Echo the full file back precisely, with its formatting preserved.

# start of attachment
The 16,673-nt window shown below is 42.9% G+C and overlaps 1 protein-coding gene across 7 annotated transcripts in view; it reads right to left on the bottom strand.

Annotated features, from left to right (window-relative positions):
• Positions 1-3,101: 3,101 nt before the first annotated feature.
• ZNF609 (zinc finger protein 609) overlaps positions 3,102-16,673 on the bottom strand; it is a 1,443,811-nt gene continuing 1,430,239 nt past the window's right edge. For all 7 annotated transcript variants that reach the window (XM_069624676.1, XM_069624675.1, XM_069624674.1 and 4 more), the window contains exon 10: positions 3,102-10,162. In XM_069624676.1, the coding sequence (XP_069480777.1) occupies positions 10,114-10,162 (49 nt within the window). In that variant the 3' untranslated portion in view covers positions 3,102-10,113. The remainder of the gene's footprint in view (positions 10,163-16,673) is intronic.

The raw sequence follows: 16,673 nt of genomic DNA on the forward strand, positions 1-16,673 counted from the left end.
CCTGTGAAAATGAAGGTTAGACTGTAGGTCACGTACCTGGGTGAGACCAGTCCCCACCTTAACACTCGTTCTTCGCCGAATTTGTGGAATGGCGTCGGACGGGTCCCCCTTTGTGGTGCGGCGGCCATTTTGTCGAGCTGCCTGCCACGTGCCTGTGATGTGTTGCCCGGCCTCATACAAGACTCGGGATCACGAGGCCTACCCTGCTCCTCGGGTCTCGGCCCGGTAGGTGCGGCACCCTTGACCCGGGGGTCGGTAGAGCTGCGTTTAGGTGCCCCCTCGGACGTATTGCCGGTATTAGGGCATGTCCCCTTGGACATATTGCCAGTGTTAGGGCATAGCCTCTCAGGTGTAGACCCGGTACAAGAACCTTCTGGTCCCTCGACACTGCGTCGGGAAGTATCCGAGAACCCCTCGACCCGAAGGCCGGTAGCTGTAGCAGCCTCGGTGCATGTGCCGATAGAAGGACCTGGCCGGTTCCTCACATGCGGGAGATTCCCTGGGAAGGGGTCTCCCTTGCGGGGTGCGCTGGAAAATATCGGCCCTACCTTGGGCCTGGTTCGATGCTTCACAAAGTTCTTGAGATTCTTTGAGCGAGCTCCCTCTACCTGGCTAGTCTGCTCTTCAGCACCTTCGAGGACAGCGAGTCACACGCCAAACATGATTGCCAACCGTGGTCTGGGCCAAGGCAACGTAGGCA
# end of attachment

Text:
The 16,673-nt window shown below is 42.9% G+C and overlaps 1 protein-coding gene across 7 annotated transcripts in view; it reads right to left on the bottom strand.

Annotated features, from left to right (window-relative positions):
• Positions 1-3,101: 3,101 nt before the first annotated feature.
• ZNF609 (zinc finger protein 609) overlaps positions 3,102-16,673 on the bottom strand; it is a 1,443,811-nt gene continuing 1,430,239 nt past the window's right edge. For all 7 annotated transcript variants that reach the window (XM_069624676.1, XM_069624675.1, XM_069624674.1 and 4 more), the window contains exon 10: positions 3,102-10,162. In XM_069624676.1, the coding sequence (XP_069480777.1) occupies positions 10,114-10,162 (49 nt within the window). In that variant the 3' untranslated portion in view covers positions 3,102-10,113. The remainder of the gene's footprint in view (positions 10,163-16,673) is intronic.

The raw sequence follows: 16,673 nt of genomic DNA on the forward strand, positions 1-16,673 counted from the left end.
CCTGTGAAAATGAAGGTTAGACTGTAGGTCACGTACCTGGGTGAGACCAGTCCCCACCTTAACACTCGTTCTTCGCCGAATTTGTGGAATGGCGTCGGACGGGTCCCCCTTTGTGGTGCGGCGGCCATTTTGTCGAGCTGCCTGCCACGTGCCTGTGATGTGTTGCCCGGCCTCATACAAGACTCGGGATCACGAGGCCTACCCTGCTCCTCGGGTCTCGGCCCGGTAGGTGCGGCACCCTTGACCCGGGGGTCGGTAGAGCTGCGTTTAGGTGCCCCCTCGGACGTATTGCCGGTATTAGGGCATGTCCCCTTGGACATATTGCCAGTGTTAGGGCATAGCCTCTCAGGTGTAGACCCGGTACAAGAACCTTCTGGTCCCTCGACACTGCGTCGGGAAGTATCCGAGAACCCCTCGACCCGAAGGCCGGTAGCTGTAGCAGCCTCGGTGCATGTGCCGATAGAAGGACCTGGCCGGTTCCTCACATGCGGGAGATTCCCTGGGAAGGGGTCTCCCTTGCGGGGTGCGCTGGAAAATATCGGCCCTACCTTGGGCCTGGTTCGATGCTTCACAAAGTTCTTGAGATTCTTTGAGCGAGCTCCCTCTACCTGGCTAGTCTGCTCTTCAGCACCTTCGAGGACAGCGAGTCACACGCCAAACATGATTGCCAACCGTGGTCTGGGCCAAGGCAACGTAGGCA